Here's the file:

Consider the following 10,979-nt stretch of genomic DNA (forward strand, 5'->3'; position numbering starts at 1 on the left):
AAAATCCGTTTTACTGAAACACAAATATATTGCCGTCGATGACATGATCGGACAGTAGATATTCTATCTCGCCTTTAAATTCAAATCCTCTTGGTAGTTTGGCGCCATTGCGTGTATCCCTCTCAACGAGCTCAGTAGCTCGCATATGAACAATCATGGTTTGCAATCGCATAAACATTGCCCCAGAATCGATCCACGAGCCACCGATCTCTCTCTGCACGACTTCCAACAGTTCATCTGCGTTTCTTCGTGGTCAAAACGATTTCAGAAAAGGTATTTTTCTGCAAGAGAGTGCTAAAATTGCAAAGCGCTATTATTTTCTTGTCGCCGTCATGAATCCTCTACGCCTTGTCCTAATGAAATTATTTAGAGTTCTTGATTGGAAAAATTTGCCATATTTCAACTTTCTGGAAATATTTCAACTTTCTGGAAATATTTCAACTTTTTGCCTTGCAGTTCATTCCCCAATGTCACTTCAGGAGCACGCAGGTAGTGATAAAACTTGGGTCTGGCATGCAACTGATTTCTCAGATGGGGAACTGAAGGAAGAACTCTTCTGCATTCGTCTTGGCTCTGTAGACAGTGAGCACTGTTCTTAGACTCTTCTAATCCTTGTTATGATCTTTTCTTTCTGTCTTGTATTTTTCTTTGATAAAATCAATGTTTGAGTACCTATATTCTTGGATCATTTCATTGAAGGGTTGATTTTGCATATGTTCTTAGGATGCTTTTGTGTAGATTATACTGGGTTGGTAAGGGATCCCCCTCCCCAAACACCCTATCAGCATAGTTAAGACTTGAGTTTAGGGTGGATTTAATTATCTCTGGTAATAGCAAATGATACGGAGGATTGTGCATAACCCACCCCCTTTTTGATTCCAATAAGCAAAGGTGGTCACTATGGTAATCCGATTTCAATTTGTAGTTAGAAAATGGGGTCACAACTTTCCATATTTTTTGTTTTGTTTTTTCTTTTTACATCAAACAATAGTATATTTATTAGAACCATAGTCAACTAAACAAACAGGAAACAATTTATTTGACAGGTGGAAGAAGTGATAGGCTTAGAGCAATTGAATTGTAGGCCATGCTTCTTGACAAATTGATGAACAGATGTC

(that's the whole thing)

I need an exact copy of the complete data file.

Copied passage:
Consider the following 10,979-nt stretch of genomic DNA (forward strand, 5'->3'; position numbering starts at 1 on the left):
AAAATCCGTTTTACTGAAACACAAATATATTGCCGTCGATGACATGATCGGACAGTAGATATTCTATCTCGCCTTTAAATTCAAATCCTCTTGGTAGTTTGGCGCCATTGCGTGTATCCCTCTCAACGAGCTCAGTAGCTCGCATATGAACAATCATGGTTTGCAATCGCATAAACATTGCCCCAGAATCGATCCACGAGCCACCGATCTCTCTCTGCACGACTTCCAACAGTTCATCTGCGTTTCTTCGTGGTCAAAACGATTTCAGAAAAGGTATTTTTCTGCAAGAGAGTGCTAAAATTGCAAAGCGCTATTATTTTCTTGTCGCCGTCATGAATCCTCTACGCCTTGTCCTAATGAAATTATTTAGAGTTCTTGATTGGAAAAATTTGCCATATTTCAACTTTCTGGAAATATTTCAACTTTCTGGAAATATTTCAACTTTTTGCCTTGCAGTTCATTCCCCAATGTCACTTCAGGAGCACGCAGGTAGTGATAAAACTTGGGTCTGGCATGCAACTGATTTCTCAGATGGGGAACTGAAGGAAGAACTCTTCTGCATTCGTCTTGGCTCTGTAGACAGTGAGCACTGTTCTTAGACTCTTCTAATCCTTGTTATGATCTTTTCTTTCTGTCTTGTATTTTTCTTTGATAAAATCAATGTTTGAGTACCTATATTCTTGGATCATTTCATTGAAGGGTTGATTTTGCATATGTTCTTAGGATGCTTTTGTGTAGATTATACTGGGTTGGTAAGGGATCCCCCTCCCCAAACACCCTATCAGCATAGTTAAGACTTGAGTTTAGGGTGGATTTAATTATCTCTGGTAATAGCAAATGATACGGAGGATTGTGCATAACCCACCCCCTTTTTGATTCCAATAAGCAAAGGTGGTCACTATGGTAATCCGATTTCAATTTGTAGTTAGAAAATGGGGTCACAACTTTCCATATTTTTTGTTTTGTTTTTTCTTTTTACATCAAACAATAGTATATTTATTAGAACCATAGTCAACTAAACAAACAGGAAACAATTTATTTGACAGGTGGAAGAAGTGATAGGCTTAGAGCAATTGAATTGTAGGCCATGCTTCTTGACAAATTGATGAACAGATGTC